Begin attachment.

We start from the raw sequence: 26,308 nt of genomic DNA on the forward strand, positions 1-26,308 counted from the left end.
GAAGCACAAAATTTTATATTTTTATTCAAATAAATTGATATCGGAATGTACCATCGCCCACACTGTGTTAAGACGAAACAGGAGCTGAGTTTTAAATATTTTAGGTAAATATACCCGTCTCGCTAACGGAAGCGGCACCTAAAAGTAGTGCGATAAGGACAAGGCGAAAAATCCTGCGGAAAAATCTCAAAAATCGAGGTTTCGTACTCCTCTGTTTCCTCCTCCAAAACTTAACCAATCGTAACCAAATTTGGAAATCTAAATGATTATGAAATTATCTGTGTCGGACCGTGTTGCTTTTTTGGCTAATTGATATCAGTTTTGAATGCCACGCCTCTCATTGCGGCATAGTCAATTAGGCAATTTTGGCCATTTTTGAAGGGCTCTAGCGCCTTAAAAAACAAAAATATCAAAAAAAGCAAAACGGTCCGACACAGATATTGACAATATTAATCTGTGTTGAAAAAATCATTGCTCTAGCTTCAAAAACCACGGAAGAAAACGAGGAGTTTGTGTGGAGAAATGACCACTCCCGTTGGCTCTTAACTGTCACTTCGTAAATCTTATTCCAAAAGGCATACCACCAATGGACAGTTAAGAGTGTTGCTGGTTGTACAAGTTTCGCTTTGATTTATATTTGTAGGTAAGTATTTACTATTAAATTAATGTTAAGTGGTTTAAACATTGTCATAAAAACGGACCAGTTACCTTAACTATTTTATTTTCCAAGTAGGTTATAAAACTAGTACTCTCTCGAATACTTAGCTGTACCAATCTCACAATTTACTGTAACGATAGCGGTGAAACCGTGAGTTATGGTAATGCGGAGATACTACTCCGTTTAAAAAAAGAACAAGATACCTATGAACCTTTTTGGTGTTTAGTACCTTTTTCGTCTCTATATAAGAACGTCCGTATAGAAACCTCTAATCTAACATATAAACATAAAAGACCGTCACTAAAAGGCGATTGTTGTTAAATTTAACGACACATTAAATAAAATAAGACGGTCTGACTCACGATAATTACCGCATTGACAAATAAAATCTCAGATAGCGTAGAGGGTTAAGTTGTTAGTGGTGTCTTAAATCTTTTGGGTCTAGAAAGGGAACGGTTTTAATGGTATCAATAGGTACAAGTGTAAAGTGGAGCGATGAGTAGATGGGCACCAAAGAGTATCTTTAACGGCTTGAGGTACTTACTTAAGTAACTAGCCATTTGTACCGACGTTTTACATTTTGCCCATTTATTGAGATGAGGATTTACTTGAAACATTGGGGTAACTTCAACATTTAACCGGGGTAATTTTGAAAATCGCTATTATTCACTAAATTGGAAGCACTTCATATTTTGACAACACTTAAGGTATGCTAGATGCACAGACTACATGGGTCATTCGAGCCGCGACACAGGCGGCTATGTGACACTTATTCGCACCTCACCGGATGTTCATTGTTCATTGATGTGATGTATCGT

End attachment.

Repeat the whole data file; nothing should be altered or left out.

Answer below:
We start from the raw sequence: 26,308 nt of genomic DNA on the forward strand, positions 1-26,308 counted from the left end.
GAAGCACAAAATTTTATATTTTTATTCAAATAAATTGATATCGGAATGTACCATCGCCCACACTGTGTTAAGACGAAACAGGAGCTGAGTTTTAAATATTTTAGGTAAATATACCCGTCTCGCTAACGGAAGCGGCACCTAAAAGTAGTGCGATAAGGACAAGGCGAAAAATCCTGCGGAAAAATCTCAAAAATCGAGGTTTCGTACTCCTCTGTTTCCTCCTCCAAAACTTAACCAATCGTAACCAAATTTGGAAATCTAAATGATTATGAAATTATCTGTGTCGGACCGTGTTGCTTTTTTGGCTAATTGATATCAGTTTTGAATGCCACGCCTCTCATTGCGGCATAGTCAATTAGGCAATTTTGGCCATTTTTGAAGGGCTCTAGCGCCTTAAAAAACAAAAATATCAAAAAAAGCAAAACGGTCCGACACAGATATTGACAATATTAATCTGTGTTGAAAAAATCATTGCTCTAGCTTCAAAAACCACGGAAGAAAACGAGGAGTTTGTGTGGAGAAATGACCACTCCCGTTGGCTCTTAACTGTCACTTCGTAAATCTTATTCCAAAAGGCATACCACCAATGGACAGTTAAGAGTGTTGCTGGTTGTACAAGTTTCGCTTTGATTTATATTTGTAGGTAAGTATTTACTATTAAATTAATGTTAAGTGGTTTAAACATTGTCATAAAAACGGACCAGTTACCTTAACTATTTTATTTTCCAAGTAGGTTATAAAACTAGTACTCTCTCGAATACTTAGCTGTACCAATCTCACAATTTACTGTAACGATAGCGGTGAAACCGTGAGTTATGGTAATGCGGAGATACTACTCCGTTTAAAAAAAGAACAAGATACCTATGAACCTTTTTGGTGTTTAGTACCTTTTTCGTCTCTATATAAGAACGTCCGTATAGAAACCTCTAATCTAACATATAAACATAAAAGACCGTCACTAAAAGGCGATTGTTGTTAAATTTAACGACACATTAAATAAAATAAGACGGTCTGACTCACGATAATTACCGCATTGACAAATAAAATCTCAGATAGCGTAGAGGGTTAAGTTGTTAGTGGTGTCTTAAATCTTTTGGGTCTAGAAAGGGAACGGTTTTAATGGTATCAATAGGTACAAGTGTAAAGTGGAGCGATGAGTAGATGGGCACCAAAGAGTATCTTTAACGGCTTGAGGTACTTACTTAAGTAACTAGCCATTTGTACCGACGTTTTACATTTTGCCCATTTATTGAGATGAGGATTTACTTGAAACATTGGGGTAACTTCAACATTTAACCGGGGTAATTTTGAAAATCGCTATTATTCACTAAATTGGAAGCACTTCATATTTTGACAACACTTAAGGTATGCTAGATGCACAGACTACATGGGTCATTCGAGCCGCGACACAGGCGGCTATGTGACACTTATTCGCACCTCACCGGATGTTCATTGTTCATTGATGTGATGTATCGT